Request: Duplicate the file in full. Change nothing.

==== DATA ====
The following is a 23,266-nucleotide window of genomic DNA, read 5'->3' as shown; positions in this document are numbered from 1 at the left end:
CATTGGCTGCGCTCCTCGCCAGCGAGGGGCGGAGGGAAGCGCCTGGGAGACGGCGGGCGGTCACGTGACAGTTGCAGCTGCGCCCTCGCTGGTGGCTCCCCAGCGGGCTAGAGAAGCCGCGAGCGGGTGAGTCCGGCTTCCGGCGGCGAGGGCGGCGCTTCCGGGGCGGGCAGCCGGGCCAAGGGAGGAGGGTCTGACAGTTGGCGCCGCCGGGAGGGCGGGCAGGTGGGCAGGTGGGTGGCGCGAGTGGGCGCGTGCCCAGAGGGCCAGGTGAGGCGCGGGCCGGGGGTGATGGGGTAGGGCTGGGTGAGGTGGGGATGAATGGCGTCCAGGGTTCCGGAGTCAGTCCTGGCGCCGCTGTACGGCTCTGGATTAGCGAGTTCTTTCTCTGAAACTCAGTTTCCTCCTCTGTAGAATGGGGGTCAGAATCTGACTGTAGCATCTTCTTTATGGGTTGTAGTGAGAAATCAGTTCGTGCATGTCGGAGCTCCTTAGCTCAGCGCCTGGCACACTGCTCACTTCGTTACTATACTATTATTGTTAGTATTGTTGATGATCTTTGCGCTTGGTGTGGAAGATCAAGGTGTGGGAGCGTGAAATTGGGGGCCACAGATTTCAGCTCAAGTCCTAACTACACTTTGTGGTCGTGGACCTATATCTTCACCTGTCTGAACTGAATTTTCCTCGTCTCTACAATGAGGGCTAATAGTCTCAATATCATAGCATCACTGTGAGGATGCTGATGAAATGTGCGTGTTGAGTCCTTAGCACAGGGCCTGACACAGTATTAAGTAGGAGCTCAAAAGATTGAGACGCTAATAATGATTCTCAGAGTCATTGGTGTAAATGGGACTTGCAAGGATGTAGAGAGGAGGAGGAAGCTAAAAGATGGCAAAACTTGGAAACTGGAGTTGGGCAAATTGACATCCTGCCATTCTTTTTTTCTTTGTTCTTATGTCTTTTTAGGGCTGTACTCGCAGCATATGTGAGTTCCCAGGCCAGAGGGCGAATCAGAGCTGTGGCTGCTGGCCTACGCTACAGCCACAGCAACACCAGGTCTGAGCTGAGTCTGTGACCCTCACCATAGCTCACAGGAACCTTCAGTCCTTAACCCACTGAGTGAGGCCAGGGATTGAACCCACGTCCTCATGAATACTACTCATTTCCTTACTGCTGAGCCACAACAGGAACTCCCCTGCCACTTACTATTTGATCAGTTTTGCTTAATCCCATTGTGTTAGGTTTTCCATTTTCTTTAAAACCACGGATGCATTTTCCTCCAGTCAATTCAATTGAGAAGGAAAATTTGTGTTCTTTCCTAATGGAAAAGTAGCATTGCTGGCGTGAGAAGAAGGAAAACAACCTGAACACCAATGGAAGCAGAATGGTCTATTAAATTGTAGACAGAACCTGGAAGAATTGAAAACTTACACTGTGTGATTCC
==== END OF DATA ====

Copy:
The following is a 23,266-nucleotide window of genomic DNA, read 5'->3' as shown; positions in this document are numbered from 1 at the left end:
CATTGGCTGCGCTCCTCGCCAGCGAGGGGCGGAGGGAAGCGCCTGGGAGACGGCGGGCGGTCACGTGACAGTTGCAGCTGCGCCCTCGCTGGTGGCTCCCCAGCGGGCTAGAGAAGCCGCGAGCGGGTGAGTCCGGCTTCCGGCGGCGAGGGCGGCGCTTCCGGGGCGGGCAGCCGGGCCAAGGGAGGAGGGTCTGACAGTTGGCGCCGCCGGGAGGGCGGGCAGGTGGGCAGGTGGGTGGCGCGAGTGGGCGCGTGCCCAGAGGGCCAGGTGAGGCGCGGGCCGGGGGTGATGGGGTAGGGCTGGGTGAGGTGGGGATGAATGGCGTCCAGGGTTCCGGAGTCAGTCCTGGCGCCGCTGTACGGCTCTGGATTAGCGAGTTCTTTCTCTGAAACTCAGTTTCCTCCTCTGTAGAATGGGGGTCAGAATCTGACTGTAGCATCTTCTTTATGGGTTGTAGTGAGAAATCAGTTCGTGCATGTCGGAGCTCCTTAGCTCAGCGCCTGGCACACTGCTCACTTCGTTACTATACTATTATTGTTAGTATTGTTGATGATCTTTGCGCTTGGTGTGGAAGATCAAGGTGTGGGAGCGTGAAATTGGGGGCCACAGATTTCAGCTCAAGTCCTAACTACACTTTGTGGTCGTGGACCTATATCTTCACCTGTCTGAACTGAATTTTCCTCGTCTCTACAATGAGGGCTAATAGTCTCAATATCATAGCATCACTGTGAGGATGCTGATGAAATGTGCGTGTTGAGTCCTTAGCACAGGGCCTGACACAGTATTAAGTAGGAGCTCAAAAGATTGAGACGCTAATAATGATTCTCAGAGTCATTGGTGTAAATGGGACTTGCAAGGATGTAGAGAGGAGGAGGAAGCTAAAAGATGGCAAAACTTGGAAACTGGAGTTGGGCAAATTGACATCCTGCCATTCTTTTTTTCTTTGTTCTTATGTCTTTTTAGGGCTGTACTCGCAGCATATGTGAGTTCCCAGGCCAGAGGGCGAATCAGAGCTGTGGCTGCTGGCCTACGCTACAGCCACAGCAACACCAGGTCTGAGCTGAGTCTGTGACCCTCACCATAGCTCACAGGAACCTTCAGTCCTTAACCCACTGAGTGAGGCCAGGGATTGAACCCACGTCCTCATGAATACTACTCATTTCCTTACTGCTGAGCCACAACAGGAACTCCCCTGCCACTTACTATTTGATCAGTTTTGCTTAATCCCATTGTGTTAGGTTTTCCATTTTCTTTAAAACCACGGATGCATTTTCCTCCAGTCAATTCAATTGAGAAGGAAAATTTGTGTTCTTTCCTAATGGAAAAGTAGCATTGCTGGCGTGAGAAGAAGGAAAACAACCTGAACACCAATGGAAGCAGAATGGTCTATTAAATTGTAGACAGAACCTGGAAGAATTGAAAACTTACACTGTGTGATTCC